Thursday, 3 January 2013

Compliance (2012) - Craig Zobel

For the past ten years or so phones and films have not been happy bedfellows. I’m not talking about the whole cinema experience being ruined by people not being able to stay off the fucking things during films. Cinema patrons constant need to check what’s happening on Facebook or Twitter seems to have become more important now than sinking into the film they’ve just paid money to see. No that’s not what I’m talking about here (lucky you). It's more that since mobile phones have become so commonplace film scripts have had to deal with them and the problems they can cause a script. In the pre mobiles world tension could be ramped up by something as easy as someone being stuck in a room at work after everyone else had gone home. Nowadays tech savvy audiences won't stand for any nonsense. Phones are the ultimate get out of jail free card for most of the uncomfortable situations that a film character might find themselves in. So sometimes now the tension can come from something as mundane as trying to get a working signal or the old forgot to charge the phone chestnut. It’s a brave new world for certain, but it can be a bugger if you’re trying to write a thriller.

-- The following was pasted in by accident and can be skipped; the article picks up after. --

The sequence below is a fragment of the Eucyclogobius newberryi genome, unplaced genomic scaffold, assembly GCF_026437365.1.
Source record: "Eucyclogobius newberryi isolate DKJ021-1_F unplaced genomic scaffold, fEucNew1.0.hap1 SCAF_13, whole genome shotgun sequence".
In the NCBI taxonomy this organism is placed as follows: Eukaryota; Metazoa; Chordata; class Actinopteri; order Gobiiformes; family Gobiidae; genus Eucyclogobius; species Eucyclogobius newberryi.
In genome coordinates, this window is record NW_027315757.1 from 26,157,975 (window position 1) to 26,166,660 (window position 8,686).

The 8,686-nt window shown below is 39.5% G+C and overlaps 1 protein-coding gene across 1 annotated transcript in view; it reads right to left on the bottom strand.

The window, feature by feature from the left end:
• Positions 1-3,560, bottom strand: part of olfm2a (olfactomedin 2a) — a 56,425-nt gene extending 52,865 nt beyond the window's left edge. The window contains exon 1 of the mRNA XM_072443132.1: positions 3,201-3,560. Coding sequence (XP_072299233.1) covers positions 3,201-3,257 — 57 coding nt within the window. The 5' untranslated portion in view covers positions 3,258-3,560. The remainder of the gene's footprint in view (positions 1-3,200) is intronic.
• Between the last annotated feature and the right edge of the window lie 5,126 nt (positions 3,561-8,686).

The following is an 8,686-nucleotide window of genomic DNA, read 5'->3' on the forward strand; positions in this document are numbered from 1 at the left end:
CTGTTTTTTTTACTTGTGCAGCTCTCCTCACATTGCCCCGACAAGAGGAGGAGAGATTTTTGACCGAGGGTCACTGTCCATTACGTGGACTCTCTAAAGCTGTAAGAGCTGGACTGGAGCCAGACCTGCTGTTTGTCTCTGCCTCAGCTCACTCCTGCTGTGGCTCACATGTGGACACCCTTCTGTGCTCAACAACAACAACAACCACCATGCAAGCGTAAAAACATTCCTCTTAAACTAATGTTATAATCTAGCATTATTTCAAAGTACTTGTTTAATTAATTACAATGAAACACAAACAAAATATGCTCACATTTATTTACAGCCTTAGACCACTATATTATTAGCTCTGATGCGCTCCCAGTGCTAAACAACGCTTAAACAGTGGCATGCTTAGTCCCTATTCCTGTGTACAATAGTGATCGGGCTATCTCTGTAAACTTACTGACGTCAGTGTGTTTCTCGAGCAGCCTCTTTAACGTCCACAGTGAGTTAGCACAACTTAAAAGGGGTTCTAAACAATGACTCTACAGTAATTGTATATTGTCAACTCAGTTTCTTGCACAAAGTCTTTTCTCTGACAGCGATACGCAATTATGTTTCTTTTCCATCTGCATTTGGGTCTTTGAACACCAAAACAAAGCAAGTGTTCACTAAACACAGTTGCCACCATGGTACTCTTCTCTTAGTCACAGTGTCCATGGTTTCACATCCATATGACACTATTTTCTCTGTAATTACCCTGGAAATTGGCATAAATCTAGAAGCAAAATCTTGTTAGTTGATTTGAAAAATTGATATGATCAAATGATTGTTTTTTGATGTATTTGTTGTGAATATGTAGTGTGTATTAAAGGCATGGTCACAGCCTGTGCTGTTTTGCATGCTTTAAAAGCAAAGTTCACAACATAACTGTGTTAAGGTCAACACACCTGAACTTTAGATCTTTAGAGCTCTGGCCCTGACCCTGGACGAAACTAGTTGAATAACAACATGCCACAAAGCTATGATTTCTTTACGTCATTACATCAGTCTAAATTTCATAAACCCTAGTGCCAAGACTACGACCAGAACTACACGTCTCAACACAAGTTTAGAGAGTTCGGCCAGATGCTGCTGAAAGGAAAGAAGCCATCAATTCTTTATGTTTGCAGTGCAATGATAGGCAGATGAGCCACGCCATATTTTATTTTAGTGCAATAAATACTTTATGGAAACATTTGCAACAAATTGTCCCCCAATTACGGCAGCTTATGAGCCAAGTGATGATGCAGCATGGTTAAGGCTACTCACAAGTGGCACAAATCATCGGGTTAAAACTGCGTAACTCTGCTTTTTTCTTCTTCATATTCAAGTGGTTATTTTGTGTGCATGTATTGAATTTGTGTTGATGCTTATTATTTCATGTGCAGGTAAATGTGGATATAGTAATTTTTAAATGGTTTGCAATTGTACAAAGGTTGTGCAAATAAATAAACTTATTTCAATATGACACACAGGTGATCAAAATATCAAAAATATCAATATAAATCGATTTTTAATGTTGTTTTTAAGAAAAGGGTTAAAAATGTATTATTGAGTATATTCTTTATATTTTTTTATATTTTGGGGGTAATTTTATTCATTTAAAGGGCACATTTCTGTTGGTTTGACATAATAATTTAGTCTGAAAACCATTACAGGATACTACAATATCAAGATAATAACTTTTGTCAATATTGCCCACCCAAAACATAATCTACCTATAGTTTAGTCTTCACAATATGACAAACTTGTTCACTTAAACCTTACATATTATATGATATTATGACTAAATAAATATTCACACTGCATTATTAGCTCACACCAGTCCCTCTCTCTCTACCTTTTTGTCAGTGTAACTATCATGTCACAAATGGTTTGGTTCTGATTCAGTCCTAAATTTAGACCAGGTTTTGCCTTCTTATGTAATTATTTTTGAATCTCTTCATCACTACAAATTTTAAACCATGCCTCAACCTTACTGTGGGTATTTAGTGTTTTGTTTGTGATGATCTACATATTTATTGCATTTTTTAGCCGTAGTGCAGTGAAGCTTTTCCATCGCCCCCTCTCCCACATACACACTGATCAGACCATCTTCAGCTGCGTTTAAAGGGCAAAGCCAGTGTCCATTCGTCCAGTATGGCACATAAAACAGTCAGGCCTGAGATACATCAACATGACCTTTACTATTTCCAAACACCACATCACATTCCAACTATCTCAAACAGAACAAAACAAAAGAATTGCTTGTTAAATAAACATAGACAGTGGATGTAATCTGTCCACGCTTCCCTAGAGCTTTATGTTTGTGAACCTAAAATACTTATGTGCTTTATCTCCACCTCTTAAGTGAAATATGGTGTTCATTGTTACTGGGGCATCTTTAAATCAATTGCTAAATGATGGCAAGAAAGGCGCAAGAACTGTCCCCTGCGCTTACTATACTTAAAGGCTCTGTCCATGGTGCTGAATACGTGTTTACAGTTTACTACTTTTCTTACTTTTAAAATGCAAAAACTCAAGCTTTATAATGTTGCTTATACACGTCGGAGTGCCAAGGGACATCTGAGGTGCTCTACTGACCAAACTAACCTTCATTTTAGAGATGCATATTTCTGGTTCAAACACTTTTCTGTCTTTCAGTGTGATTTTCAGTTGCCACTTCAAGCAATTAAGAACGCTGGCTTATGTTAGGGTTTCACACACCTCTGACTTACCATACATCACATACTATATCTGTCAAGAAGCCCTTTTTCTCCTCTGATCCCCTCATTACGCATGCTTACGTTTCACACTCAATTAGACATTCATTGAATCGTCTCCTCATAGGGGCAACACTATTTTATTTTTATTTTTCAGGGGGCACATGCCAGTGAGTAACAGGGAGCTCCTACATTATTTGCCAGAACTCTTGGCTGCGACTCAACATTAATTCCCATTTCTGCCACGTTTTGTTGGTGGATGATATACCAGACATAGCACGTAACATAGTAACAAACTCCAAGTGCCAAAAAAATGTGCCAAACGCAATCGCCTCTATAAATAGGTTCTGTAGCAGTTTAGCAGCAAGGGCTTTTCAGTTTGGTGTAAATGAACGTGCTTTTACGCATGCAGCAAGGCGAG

Sometimes a film comes along though that incorporates our friend the phone as a major plot point. Buried or the original Scream flick for example, both of these films used phones to build the unease the audience were (hopefully) feeling. Compliance is one such film. Set in a fast food place on a typically busy day, short of staff and thanks to a recent balls up with a fridge causing certain items to not be on the menu, it’s going to be a tougher than usual day at work. But for Becky (Dreama Walker) it’s going to be particularly tough, since half way through the shift her boss Sandra (Ann Dowd) receives a phone call from Officer Daniels (Pat Healy) informing her that Becky has stolen some money from a customer. He tells Sandra to hold Becky in a secure room until he can get there. And that’s your lot plot wise, since any more would spoil what is a cracking film.

Writer-director Craig Zobel does a stellar job at creating a convincing environment in which this nasty little film plays out. Although not strictly a Horror film (despite being pretty grim), it does that great thing that Horror flicks do - putting the audience in the characters shoes. All the way though the ninety minute running time you’ll question exactly what you would do in either Becky or Sandra’s situation.

It’s a faultless film, it’s not flashy (but still looks good), the acting is naturalistic in a way that American films rarely are. The cast are impeccable, and this really is one of those films where the words spoken are far more important than the visuals. Most of the action takes place in one room with the majority of the dialogue being between people that aren’t even sharing the same screen space.

I wish I could say more, but I can’t. Just see it. One thing I can promise is you’ll be straight onto Google afterwards since it’s a true story.

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